UX implications: Once a customer has zeroed in on a gift, enrich their experience by plying them with the right offers at that point in the purchase. It could be discounts, cash back or just free gift-wrapping. Whatever it is, close the dissonance at this stage of their experience and seal the deal so you don’t lose them to an offline store. For brands with online and offline presence, ensure the Customer’s online experience is linked to the stores. If they start to spend too long oscillating over a product, tell them that they always have the option to check out the product at the nearest store. Supply them with the address and the store timings. Close the loop.
- Video killed the grapevine
Customer’s behaviour: A covert shopping behaviour among many people is that they look up videos on YouTube for suggestions instead of asking their friends about it. If, say, a customer wants to buy a camera, there’s a high chance they will look for a video to find out more about its performance and reviews.
UX implication: Enrich the Customer’s experience with links to relevant, contextually rich videos so they can be better informed right there. This sort of digital intertextuality can enhance shopping experiences greatly and lead to conversion.
- Show me the money!
Customer’s behaviour: Festival shopping is exciting but it can also burn a hole in one’s pocket. It’s natural for customers to look for the best deals.
UX implications: Craft a shopping experience that allows for easy financing options, if they apply, and which are visible and comprehensible easily to browsers. Many of these gifts are likely to be big-ticket items and so the right message about financing at the right time can go a long way in closing the deal. It’s also important to let customers know they can cash in on those coupons at this time of the year.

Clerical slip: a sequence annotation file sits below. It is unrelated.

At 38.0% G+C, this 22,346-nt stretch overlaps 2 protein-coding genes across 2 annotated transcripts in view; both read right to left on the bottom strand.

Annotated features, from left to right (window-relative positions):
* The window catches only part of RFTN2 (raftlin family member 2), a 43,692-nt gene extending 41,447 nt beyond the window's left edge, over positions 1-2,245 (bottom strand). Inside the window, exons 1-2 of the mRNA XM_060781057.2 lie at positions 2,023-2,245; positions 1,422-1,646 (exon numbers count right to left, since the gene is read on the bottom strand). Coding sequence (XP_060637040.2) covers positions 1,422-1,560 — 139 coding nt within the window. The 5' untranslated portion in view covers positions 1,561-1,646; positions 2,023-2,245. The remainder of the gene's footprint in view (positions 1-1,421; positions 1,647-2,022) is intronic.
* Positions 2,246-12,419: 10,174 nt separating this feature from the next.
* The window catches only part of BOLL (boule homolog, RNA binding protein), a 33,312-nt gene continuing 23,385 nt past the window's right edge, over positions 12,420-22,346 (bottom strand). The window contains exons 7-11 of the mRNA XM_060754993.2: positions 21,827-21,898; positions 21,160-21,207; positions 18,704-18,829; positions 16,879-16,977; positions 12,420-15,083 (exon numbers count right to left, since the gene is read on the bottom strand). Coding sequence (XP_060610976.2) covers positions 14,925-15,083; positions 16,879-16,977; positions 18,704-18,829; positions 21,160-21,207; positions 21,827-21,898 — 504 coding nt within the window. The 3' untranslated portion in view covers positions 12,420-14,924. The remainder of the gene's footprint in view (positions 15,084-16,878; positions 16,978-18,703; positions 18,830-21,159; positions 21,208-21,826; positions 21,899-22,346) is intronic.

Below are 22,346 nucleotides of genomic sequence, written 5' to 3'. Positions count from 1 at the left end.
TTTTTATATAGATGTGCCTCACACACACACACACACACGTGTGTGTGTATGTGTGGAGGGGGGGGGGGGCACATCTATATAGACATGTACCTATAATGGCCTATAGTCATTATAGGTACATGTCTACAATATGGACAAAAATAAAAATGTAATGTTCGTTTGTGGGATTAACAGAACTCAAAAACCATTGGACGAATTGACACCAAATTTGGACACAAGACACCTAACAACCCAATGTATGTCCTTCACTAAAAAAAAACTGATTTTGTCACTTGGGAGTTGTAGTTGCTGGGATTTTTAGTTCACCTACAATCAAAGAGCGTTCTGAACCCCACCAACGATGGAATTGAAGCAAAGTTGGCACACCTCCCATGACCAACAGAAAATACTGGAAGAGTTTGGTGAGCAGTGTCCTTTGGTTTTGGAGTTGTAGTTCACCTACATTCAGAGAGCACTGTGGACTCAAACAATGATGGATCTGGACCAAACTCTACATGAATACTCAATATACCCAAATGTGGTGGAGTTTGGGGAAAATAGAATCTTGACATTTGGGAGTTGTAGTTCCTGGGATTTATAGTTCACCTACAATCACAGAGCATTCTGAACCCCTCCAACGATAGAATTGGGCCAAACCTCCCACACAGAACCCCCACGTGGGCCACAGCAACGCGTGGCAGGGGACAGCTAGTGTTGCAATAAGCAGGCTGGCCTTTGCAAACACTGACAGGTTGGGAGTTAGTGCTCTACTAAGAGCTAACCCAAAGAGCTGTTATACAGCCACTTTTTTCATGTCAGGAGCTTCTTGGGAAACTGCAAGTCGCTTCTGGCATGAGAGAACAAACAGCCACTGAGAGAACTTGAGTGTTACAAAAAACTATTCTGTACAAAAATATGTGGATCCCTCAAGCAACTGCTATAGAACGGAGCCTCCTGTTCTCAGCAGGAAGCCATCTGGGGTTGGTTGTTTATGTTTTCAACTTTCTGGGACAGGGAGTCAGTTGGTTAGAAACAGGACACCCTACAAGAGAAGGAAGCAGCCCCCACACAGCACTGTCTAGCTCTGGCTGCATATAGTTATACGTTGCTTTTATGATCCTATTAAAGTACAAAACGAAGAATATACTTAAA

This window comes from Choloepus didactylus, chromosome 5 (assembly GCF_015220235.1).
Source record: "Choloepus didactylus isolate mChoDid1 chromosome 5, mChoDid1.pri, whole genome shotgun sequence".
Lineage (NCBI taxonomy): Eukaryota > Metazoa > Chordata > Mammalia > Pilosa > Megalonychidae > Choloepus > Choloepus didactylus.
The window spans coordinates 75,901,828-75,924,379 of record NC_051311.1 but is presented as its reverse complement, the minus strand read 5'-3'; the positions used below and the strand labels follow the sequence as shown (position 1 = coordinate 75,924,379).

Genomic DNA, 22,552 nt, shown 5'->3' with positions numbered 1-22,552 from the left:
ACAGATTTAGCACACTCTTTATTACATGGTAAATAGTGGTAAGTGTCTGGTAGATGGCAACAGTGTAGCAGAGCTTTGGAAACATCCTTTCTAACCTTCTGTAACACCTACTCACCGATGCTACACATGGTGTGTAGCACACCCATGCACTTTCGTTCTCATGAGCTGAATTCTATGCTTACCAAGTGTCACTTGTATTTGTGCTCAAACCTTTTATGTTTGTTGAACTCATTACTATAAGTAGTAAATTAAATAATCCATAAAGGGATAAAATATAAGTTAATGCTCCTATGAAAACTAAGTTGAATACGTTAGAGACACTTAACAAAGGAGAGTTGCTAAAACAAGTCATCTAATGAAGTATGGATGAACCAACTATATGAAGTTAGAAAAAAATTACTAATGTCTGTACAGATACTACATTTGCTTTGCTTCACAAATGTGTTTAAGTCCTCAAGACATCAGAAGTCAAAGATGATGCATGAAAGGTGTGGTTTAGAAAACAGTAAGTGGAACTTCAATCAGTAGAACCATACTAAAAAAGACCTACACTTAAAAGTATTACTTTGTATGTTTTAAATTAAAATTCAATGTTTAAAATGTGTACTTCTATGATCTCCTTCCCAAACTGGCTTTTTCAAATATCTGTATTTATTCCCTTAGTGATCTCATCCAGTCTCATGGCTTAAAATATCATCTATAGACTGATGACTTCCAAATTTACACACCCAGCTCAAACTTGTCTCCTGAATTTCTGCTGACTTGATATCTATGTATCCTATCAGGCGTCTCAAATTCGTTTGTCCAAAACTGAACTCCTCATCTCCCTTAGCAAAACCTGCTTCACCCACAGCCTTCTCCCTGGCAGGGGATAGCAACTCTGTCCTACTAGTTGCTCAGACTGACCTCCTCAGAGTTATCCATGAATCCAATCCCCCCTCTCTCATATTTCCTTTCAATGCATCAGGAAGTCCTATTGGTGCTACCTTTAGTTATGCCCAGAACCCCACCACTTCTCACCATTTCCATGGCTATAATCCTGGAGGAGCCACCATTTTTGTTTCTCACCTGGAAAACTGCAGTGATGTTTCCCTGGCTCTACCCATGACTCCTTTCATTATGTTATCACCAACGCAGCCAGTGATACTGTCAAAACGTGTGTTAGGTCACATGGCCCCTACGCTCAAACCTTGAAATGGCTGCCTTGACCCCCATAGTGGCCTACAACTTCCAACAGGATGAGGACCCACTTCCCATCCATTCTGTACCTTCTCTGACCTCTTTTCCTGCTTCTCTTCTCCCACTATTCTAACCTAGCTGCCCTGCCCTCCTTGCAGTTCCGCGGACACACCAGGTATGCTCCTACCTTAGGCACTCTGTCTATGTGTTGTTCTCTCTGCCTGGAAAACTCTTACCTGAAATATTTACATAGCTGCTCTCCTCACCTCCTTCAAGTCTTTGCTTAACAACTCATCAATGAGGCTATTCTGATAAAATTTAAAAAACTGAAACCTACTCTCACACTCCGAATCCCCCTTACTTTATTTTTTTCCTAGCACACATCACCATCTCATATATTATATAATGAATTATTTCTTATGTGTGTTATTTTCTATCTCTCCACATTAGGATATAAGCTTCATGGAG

- Do you want to send a note?
Customer’s behaviour: The only thing more satisfying than finding the right gift for your best friend is customising it. But, too often, customers have no time, considering they started festival shopping late.
UX implications: Surprise the customer. Ask them if they would like to personalise the gift and make it more special. There are many ways you can make this come alive for the customer. You can offer a range of gift-wrap options, making sure to obscure the price label, of course. Or to add a note. Or even flowers. Little touches like these will delight both the customer and the person they’re gifting and create a memorable experience all round.
- Build the festive world
Customer’s behaviour: The festive season is a time when customers are happy and receptive to all sorts of new ideas. This creates opportunities for rich, diverse content. A customer might be in the market looking for a new outfit for a festive party. This means that they’re also in the mood to binge on a new haircut, try some new dessert recipes and maybe even check out the new neighborhood restaurant.
UX implications: Don’t make it all about the product or the service. Create the festive world. If you’re a food site, share tips on how to make the perfect healthy and tasty Diwali sweets. If you’re a décor site, explain how to elevate the lighting of the room in 3 simple steps. If you’re a fashion site, win them over with tips on how to pair certain clothes with simple, DIY accessories. Content like this has great influence during the festive season when people want to look their best and appear like they’re ahead of the Joneses!
Online purchasing is sure to heat up with Christmas, New Year and Sankranti around the corner. Make sure that in addition to great merchandise, you’re creating an easy, happy, thoughtful experience as well. This way, when your customers go online to shop during the celebrations, your brands can engage them at the right time with the right message to create the most alluring and complete experience. May the best experience win!
By Sharan Grandigae, founder and CEO, Redd Experience Design